Stories from a century

ElderLink member, Stanley Butler was born in 1920 into a Birmingham that looked very different from our city today. Hear his stories that span more than a century.

It was a joy to visit Stanley, along with Catherine Tresham, BCM's ElderLink Manager, and hear his stories from a very long life.

Stanley's first home was in 1920s Small Heath, now famous as being the home of the Peaky Blinders. Stanley described a big old Edwardian house with a back room and an outdoor toilet. 'You couldn't imagine now how bad it was,' he said. 'My father had a good job in Coventry and when I was 8 years old we moved to this house in Stechford. It was a new house then. We moved in October but in the January my father was sacked - it was the depression. We had just enough to cover the rent, and only 15 shillings for meals. My mother would buy meat from the butcher on a Friday when he was selling it off cheap, cut it up and kept it wrapped in muslin in a big bowl of salt water and the water would slowly evaporate. There were no fridges.'

Stanley left school aged 14 and at 16 became an apprentice in the RAF. War was coming and it was the start of a career that took him around the world as a mechanical engineer. He told stories of life working on carrier ships, cruisers and sea planes. One time Stanley was ordered - via an officer ("Tell that rating, he'll go with me!") - by the Commander of a ship in southern India to accompany him on a test flight. Stanley took his tool box into the plane with him and, when the Commander did a loop-the-loop, he grabbed hold of it so it would stay on the ground by his feet. 'But, of course, it wouldn't have fallen anyway, because of centrifugal force,' said Stanley. 'Sometimes the pilots didn't know when they were flying upside down because of centrifugal force.'

Stanley told stories of having measles on a ship, full of women and children being taken to Australia, when he was sailing to Egypt in 1940. He remembered their two best pilots lost there as they landed in a sandstorm and the plane went up in flames. His years in the military also took him to Malta, Singapore and Japan, as well as around the UK.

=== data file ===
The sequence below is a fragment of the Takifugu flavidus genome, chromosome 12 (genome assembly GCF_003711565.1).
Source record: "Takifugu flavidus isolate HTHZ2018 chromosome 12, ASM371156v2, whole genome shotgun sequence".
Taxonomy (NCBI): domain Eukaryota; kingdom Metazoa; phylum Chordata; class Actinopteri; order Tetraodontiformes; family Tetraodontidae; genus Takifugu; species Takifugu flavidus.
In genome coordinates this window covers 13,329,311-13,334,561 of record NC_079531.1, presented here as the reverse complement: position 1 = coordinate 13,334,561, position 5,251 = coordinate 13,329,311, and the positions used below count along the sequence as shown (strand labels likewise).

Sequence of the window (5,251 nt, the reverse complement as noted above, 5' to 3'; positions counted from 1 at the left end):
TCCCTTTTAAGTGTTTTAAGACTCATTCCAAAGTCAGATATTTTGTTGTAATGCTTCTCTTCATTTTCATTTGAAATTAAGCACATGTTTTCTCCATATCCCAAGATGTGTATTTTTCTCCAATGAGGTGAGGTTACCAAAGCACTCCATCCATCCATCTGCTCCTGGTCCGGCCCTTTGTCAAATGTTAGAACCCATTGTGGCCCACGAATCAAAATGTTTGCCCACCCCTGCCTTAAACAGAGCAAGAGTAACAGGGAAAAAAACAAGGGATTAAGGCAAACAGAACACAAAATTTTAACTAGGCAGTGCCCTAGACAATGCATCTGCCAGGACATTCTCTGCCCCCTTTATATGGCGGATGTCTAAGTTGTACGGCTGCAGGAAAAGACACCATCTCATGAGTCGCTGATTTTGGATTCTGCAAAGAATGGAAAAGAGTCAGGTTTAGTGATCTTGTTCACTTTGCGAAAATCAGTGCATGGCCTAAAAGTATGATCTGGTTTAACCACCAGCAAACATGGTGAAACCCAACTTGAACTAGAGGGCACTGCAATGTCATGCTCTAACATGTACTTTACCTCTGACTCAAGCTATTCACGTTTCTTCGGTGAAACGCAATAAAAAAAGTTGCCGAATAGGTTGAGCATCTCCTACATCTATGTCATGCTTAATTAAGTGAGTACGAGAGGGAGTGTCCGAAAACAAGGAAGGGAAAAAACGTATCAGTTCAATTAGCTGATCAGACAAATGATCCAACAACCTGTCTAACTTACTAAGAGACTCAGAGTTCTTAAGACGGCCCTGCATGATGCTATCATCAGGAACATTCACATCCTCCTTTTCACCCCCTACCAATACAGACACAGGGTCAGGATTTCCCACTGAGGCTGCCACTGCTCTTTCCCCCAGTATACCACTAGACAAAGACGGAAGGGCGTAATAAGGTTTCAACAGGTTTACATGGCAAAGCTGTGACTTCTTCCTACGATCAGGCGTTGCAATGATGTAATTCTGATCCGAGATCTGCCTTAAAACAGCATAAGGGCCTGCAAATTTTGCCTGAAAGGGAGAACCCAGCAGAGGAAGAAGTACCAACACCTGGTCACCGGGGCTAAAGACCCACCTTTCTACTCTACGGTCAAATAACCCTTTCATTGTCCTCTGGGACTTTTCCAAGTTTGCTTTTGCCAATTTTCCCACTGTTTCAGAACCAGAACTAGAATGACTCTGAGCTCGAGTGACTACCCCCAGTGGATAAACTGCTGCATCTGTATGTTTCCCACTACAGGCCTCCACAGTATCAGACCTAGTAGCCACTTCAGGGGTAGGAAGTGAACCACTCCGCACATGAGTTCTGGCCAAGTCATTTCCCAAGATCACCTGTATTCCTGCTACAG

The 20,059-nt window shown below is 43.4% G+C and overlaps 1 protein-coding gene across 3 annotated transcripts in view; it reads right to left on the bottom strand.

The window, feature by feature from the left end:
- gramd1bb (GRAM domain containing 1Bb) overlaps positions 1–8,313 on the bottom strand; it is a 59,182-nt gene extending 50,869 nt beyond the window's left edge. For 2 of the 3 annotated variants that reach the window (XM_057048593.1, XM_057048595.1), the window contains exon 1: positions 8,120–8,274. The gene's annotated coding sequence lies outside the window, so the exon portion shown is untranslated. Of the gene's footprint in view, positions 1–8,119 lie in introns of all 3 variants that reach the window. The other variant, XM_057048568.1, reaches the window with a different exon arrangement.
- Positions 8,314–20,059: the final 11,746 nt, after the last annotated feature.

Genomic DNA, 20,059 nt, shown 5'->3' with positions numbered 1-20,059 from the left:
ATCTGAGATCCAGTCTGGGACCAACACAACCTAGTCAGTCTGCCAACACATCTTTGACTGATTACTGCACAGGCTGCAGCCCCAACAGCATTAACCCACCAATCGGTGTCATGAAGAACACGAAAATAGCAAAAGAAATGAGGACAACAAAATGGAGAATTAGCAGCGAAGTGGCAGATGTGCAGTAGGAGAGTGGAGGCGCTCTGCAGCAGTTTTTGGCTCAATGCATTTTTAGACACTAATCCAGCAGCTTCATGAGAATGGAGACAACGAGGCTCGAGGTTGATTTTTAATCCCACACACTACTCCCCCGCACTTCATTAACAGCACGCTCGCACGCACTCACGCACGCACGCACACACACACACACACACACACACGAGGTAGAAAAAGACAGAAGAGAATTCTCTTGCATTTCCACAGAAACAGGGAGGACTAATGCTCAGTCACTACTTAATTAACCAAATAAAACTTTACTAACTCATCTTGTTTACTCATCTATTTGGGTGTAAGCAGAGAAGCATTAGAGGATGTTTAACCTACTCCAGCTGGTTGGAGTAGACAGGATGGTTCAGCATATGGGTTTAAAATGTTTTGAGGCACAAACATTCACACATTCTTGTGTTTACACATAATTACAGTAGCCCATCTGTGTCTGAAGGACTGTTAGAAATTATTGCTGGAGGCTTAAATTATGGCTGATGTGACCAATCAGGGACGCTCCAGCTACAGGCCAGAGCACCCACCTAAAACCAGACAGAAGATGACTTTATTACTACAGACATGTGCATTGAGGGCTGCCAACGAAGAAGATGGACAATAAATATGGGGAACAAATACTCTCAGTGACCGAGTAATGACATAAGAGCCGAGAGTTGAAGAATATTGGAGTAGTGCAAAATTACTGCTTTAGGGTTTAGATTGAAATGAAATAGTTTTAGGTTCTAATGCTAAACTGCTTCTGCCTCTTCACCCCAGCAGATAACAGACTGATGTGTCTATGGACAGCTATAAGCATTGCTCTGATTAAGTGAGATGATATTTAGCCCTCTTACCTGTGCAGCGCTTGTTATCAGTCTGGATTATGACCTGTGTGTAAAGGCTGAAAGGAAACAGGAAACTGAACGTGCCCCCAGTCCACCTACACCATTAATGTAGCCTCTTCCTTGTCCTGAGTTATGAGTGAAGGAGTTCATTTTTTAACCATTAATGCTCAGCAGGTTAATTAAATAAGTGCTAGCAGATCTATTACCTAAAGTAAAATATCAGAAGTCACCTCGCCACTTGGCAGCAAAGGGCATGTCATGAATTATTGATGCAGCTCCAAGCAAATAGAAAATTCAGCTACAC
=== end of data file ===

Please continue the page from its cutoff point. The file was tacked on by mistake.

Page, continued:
Later in his career Stanley worked on a weighing machine for Cadbury's and a special polythene with tiny holes in it to make gowns for surgeons who sweat a lot during operations! At age 65 he retired and joined a dancing group which met to eat a meal and waltz together.

Stanley never married. 'I didn't meet anyone as I didn't go to the clubs and parties. And my mother and sister were such good cooks!' he said. His cousins live away from Birmingham, but he chats to them on the phone and his wonderful neighbour, who has lived next door since Stanley was in his 70s and she in her 20s, comes by every day to make sure he is very well looked after. With his eyesight failing he cannot read or do Sudoku anymore, but loves to listen to the radio, especially classical music and Radio 4.

Stanley first came to the Mission  for company when he was in his 80s. The numbers in his dance group had become too low to carry on and so he started to attend ElderLink's lunch clubs. He now receives visits in his home by Catherine and other members of the ElderLink staff and volunteer team. At 103 he is currently the oldest of 31 visiting scheme members!

As well as home and hospital visiting the team is going into 10 care homes to lead Christian services, sometimes in partnership with local churches. Catherine reported, 'In May we continued our parables theme with the Parable of the Lost Coin. Just as the woman felt delight when she found her lost coin, we wanted to convey, through Bible readings, prayer and drama, the delight that Jesus has over one sinner who comes back to God. Care home residents looked at old coins and reminisced about their childhood pocket money and first wage packets. At the end of the service they took part in a coin rubbing craft. We find that, no matter what the craft is, it can be a form of therapy and stimulation as well as a chance for us to speak with people individually.'

Hannah Noble, Publicity & Fundraising Officer